Now, I could launch into a diatribe on the state of our politics, local, national and international. Politicians do seem to be an obvious instance of this sad truth; we’ve heard lately our political leaders slandering common folk, accusing them of being the worst kind of people without any evidence because they dared to speak against them.
We are witness now to the wicked violence of military invasion in the Ukraine that is the fruit of so many lies and evasions by the aggressor, but also by those who claimed to stand in support of the victim. The belated response to the crisis comes as much, if not more so, from shame as it does from solidarity with a nation that has struggled to grow into a democracy and a place of true freedom.
And in this Lent we are called to account for how we have contributed to this by our lackadaisical trust in our institutions and not doing the hard work of citizenship to ensure that those we trust to look after the affairs of the nation both domestically and globally do so by making truth the principal factor in their political and diplomatic calculations.
So, we mustn’t deceive ourselves in placing the blame for the state of the world principally on the shoulders of those we’ve elected to leadership. Truth is also something we must be attentive to in our spiritual lives, in our personal sphere. We cannot deceive ourselves about the nature of our faith that sees too many Christians give into the lie that our own good conscience as we estimate it is a good conscience in the eyes of God. We should take care to not chase after preachers and teachers who are so affirming of us that we cannot imagine ourselves as sinners, who parse holy scripture to provide us with excuses and show us supposed loopholes in the eternal moral law of God.
We need to take care in how we speak of others, aware that we never have the whole of the truth of things.
Perhaps our greatest challenge is simply to deal with the reality that only God possesses the whole of the truth, as he is the whole of truth; and that should humble us. We are, as Moses tells us, the descendants of a wandering Aramean, we’ve arrived here today by God’s good grace, and our inconsistent trust in him.
Even being open to God’s guiding wisdom, our own St. Augustine tells us that most of the time the best we might be able to know is what is not true, what is the lie, what is the slander, but find it a mystery as to why things are the way they are, broken and corrupted. This is much harder work to know the whys and wherefores of a fallen world. One thing we know to be true is that the work begins with us and our allegiance to truth and our resistance to participating in lies and slanders.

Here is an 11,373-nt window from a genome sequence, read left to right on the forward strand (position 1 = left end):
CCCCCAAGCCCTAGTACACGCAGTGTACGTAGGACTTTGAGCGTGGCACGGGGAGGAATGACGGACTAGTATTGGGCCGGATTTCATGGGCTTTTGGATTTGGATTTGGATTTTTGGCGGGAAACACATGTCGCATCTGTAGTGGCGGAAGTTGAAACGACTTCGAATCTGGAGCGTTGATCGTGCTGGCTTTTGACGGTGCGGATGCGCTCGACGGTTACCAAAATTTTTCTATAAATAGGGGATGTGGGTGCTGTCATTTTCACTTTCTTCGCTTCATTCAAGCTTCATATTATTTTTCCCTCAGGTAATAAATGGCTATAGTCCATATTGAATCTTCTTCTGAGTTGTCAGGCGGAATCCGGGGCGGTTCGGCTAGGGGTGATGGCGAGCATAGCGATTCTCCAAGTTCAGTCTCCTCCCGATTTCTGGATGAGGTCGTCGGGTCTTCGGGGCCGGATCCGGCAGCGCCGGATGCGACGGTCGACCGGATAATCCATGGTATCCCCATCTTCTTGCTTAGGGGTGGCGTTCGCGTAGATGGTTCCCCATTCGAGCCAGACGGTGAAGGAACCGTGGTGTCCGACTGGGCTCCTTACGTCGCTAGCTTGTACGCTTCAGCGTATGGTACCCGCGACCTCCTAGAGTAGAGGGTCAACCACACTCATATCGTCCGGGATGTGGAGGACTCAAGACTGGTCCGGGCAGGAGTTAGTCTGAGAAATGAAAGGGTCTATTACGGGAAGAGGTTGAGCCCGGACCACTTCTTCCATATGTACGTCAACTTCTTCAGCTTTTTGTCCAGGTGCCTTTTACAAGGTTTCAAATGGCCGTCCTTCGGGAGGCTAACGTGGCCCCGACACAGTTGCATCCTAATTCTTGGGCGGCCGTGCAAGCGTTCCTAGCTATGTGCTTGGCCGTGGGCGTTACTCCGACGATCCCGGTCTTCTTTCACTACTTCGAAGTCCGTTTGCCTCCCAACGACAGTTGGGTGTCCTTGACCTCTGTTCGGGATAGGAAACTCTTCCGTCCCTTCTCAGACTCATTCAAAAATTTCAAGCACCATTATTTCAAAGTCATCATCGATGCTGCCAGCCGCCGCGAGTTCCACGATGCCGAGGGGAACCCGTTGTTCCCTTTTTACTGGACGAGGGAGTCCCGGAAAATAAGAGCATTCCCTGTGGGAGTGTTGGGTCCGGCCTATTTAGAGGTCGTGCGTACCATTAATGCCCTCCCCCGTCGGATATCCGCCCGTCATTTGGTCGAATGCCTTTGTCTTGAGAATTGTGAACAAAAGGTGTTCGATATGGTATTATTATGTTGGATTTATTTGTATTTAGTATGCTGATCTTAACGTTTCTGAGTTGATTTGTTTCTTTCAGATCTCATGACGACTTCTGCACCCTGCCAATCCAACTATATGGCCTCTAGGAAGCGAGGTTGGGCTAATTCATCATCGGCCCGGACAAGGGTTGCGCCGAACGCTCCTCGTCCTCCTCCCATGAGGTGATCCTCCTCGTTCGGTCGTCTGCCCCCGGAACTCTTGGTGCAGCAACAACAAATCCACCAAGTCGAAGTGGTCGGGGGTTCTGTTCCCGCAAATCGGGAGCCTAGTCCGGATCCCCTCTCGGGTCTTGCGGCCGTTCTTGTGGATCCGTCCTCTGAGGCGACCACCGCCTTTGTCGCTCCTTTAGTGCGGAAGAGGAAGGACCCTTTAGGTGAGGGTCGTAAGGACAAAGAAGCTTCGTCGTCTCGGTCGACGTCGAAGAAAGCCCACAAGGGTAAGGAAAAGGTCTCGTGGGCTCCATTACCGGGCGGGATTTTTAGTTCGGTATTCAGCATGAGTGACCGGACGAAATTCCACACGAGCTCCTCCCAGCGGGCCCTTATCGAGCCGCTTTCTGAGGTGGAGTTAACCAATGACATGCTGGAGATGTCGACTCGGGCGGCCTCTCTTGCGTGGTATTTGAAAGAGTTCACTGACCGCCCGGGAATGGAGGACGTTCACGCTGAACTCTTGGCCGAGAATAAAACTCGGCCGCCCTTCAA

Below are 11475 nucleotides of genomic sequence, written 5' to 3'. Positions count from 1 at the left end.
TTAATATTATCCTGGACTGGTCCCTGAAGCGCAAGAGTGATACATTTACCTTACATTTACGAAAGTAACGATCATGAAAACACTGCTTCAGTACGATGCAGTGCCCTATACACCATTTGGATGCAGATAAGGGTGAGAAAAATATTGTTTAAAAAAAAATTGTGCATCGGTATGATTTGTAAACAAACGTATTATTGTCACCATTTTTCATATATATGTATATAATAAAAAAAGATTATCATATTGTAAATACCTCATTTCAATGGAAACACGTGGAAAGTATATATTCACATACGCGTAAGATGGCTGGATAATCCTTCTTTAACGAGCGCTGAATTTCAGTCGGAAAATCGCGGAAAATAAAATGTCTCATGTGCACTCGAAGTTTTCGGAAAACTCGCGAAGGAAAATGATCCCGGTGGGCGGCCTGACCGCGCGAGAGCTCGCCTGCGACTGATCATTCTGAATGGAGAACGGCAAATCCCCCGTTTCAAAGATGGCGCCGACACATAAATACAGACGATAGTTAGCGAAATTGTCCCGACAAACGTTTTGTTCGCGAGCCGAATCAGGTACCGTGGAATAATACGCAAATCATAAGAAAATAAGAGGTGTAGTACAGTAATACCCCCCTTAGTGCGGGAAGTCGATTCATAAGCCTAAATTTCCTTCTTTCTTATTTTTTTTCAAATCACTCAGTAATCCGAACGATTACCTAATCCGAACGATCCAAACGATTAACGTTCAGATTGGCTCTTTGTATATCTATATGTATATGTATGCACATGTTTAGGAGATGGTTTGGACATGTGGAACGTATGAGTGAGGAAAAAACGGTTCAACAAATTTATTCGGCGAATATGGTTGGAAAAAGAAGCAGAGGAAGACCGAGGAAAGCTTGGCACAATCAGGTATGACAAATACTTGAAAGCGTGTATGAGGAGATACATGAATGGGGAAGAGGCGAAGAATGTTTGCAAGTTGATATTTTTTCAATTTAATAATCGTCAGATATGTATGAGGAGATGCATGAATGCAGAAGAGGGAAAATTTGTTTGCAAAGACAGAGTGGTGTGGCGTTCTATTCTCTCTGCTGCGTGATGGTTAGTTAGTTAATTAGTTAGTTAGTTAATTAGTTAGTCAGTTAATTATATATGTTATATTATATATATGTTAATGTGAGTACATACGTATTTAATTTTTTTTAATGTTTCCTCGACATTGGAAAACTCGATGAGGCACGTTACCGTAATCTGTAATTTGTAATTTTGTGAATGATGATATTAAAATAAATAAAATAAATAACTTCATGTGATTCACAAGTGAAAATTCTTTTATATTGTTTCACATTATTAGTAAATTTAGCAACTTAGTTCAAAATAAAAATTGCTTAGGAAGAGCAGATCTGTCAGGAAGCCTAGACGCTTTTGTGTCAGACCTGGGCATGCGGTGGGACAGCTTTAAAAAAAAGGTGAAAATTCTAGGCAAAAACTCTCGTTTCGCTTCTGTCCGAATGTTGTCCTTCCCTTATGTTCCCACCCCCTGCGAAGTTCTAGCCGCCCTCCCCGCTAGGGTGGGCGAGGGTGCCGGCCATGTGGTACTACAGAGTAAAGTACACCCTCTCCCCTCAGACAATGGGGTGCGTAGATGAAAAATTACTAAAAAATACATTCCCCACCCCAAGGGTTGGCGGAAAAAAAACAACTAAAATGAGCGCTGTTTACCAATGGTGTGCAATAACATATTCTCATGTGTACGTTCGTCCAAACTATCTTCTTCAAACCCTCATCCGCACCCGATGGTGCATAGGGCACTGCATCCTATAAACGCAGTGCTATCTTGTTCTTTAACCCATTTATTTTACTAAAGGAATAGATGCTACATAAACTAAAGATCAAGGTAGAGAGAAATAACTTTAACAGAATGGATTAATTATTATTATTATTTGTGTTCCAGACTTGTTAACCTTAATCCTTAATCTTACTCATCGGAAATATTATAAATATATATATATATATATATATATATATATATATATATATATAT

Living in truth is about being reconciled to a reality that is at times harsh, cruel, and as I said, mysterious, only partially grasped by us. And that reality, that truth calls us love each other, to be patient, kind, and to bear each other in our differences and disagreements. This certainly isn’t an easy vocation, to live in truth and love and find a way to express that truth in love, even to those who deny the truth and perversely try to compel us to love them in their sins and act contrary to the truth. We only love them despite their transgressions against truth, despite their denial of reality, in the hope that they can repent, and return to God. We work to repair the damage they do, and set that good example that gives them glimpses of the truth to which they are called.
This is hard work concerning ourselves, others, the world, and it will not always be appreciated. Indeed, it is quite likely to be condemned as impractical, foolish, even as a denial of reality by those who live in delusion.
Saint Paul is reassuring here, “No one who believes in him will be put to shame.” To believe in love and truth, these things that are the essence of God, is to know that you can call on the Lord with confident faith: because everyone who calls on the Lord, who is truth and love, shall be saved.